The failure of delivery drivers to deliver

You may have seen the news and know that just about everyone seems to be taking strike action at the moment. Most recently this has included the Royal Mail and some other independent delivery companies. We have just been through the Christmas season, a time of year when demand is exceptional on courier and delivery drivers for parcels. The two would appear to be on a collision course, and all sorts of stories and problems have arisen over the last few weeks. Just how bad has it got though?  Our latest blog post will take a closer look at this, and consider why delivery drivers are literally failing to deliver many parcels and items.

Many cite the strikes by Royal Mail as the main problem, but also highlight the indirect problems this has caused too. Royal Mail were on strike for 6 days during December, including the 23rd and 24th December –  what traditionally would be frantic / last minute days for parcel deliveries. In preparation for these strikes, many businesses, retailers and organisations planned ahead well to try and avoid the worst of these impacts, by switching to other delivery companies (assuming they were not on strike too!) The indirect problem is that this caused many of the other courier companies to become swamped with the increase in pressure and demand. There was simply too many parcels, and a combination of not enough staff and time to get these out to customers. This led to many items becoming delayed or lost.

Many have reported becoming angry and frustrated with some of the big and well-known courier companies, whose tracking facilities constantly update to apparently inform customers that the parcels will be with them later that day or next day, only to find that 24 hours later, they are still waiting. Exceptionally long wait times on the phone, or emails / chats that have gone unanswered have also added to the stress and frustration that many have faced. At one point the problem got so bad, that one courier stopped offering a next day courier service to around 5% of the population, because they knew that this couldn’t be fulfilled.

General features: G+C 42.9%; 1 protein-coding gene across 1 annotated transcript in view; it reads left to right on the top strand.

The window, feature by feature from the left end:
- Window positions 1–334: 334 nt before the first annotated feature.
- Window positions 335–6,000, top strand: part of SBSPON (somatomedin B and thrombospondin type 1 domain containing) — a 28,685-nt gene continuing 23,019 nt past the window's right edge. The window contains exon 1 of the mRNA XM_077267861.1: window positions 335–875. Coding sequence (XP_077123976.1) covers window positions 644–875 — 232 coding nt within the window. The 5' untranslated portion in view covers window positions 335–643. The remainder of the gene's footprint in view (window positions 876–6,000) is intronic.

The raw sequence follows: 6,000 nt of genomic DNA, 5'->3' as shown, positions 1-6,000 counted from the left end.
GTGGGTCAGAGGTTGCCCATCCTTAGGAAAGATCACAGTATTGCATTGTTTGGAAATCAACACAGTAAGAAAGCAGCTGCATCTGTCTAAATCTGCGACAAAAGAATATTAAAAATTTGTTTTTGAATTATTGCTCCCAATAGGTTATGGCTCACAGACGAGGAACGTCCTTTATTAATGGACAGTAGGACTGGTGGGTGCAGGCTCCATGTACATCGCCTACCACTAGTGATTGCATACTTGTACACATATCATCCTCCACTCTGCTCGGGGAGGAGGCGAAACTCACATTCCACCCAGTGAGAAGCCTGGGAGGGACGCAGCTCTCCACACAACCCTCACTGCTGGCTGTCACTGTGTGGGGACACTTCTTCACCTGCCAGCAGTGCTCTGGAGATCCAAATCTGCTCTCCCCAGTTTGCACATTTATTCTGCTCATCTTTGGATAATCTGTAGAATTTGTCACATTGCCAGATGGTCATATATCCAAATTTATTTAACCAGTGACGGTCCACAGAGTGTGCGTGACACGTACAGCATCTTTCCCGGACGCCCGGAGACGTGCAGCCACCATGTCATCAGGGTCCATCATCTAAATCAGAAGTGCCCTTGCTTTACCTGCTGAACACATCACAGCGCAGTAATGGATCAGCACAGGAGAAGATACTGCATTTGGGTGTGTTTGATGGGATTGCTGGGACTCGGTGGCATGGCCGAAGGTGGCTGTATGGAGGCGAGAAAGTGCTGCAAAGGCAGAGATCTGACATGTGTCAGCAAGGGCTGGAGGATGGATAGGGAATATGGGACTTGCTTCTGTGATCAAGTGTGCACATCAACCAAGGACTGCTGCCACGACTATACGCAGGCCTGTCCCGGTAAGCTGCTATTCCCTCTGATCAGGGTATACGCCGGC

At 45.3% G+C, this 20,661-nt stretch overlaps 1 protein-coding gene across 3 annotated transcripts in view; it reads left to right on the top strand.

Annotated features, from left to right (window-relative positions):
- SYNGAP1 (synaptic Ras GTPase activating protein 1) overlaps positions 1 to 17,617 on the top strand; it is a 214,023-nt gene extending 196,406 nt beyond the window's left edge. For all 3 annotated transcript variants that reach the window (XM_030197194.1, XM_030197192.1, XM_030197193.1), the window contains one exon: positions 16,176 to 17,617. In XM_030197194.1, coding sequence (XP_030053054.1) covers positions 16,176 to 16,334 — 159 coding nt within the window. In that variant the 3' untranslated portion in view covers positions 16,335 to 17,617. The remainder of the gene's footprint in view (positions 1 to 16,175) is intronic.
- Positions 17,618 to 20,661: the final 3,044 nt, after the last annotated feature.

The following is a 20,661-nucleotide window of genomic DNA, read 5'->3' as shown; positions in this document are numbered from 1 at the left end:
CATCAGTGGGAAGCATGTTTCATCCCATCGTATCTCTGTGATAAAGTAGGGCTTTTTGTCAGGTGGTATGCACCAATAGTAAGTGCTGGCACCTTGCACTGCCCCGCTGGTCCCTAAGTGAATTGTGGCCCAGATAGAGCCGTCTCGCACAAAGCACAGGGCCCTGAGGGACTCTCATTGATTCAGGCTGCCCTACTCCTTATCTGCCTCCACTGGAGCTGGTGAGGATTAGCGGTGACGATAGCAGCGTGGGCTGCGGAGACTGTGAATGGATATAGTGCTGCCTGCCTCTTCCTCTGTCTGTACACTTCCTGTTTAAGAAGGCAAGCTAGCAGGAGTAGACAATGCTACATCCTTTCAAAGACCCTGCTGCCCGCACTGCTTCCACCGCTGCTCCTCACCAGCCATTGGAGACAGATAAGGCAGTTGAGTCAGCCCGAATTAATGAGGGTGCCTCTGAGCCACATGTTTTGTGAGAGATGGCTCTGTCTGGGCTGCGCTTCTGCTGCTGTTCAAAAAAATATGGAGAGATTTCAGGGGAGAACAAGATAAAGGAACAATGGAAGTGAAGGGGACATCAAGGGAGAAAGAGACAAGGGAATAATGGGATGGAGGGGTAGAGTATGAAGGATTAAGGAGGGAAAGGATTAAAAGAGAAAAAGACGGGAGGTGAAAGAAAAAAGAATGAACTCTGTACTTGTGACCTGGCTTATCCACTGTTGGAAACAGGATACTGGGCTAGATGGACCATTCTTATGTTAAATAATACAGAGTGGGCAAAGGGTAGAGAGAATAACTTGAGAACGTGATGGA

Who is to blame?

That is probably the obvious next question that everyone is asking.  Some would say that Royal Mail should never have been allowed to strike so close to Christmas. Others would argue that it is everyone’s right to strike and Royal Mail staff should be no different.

Objectively, whilst the strike has caused issues, any strike in any sector or business would cause issue, so this is not something out the ordinary. Further, the strikes were well communicated and documented, and this is evident in the businesses who had ample time to switch couriers in readiness for it.  The problem seems to be the lack of preparation by the ‘other’ couriers, to be able to anticipate and meet demand. Did someone not foresee that businesses changing couriers was going to create a bigger workload (not to mention the added Christmas factor too?) Planning is key to anything in business. It allows for certainty to exist, which is the only real model of operation for companies to trade and for customers who use the services. It would seem that many people have struggled with the certainty of receiving their orders these last few weeks. Planning almost certainly has to be a big factor in this.

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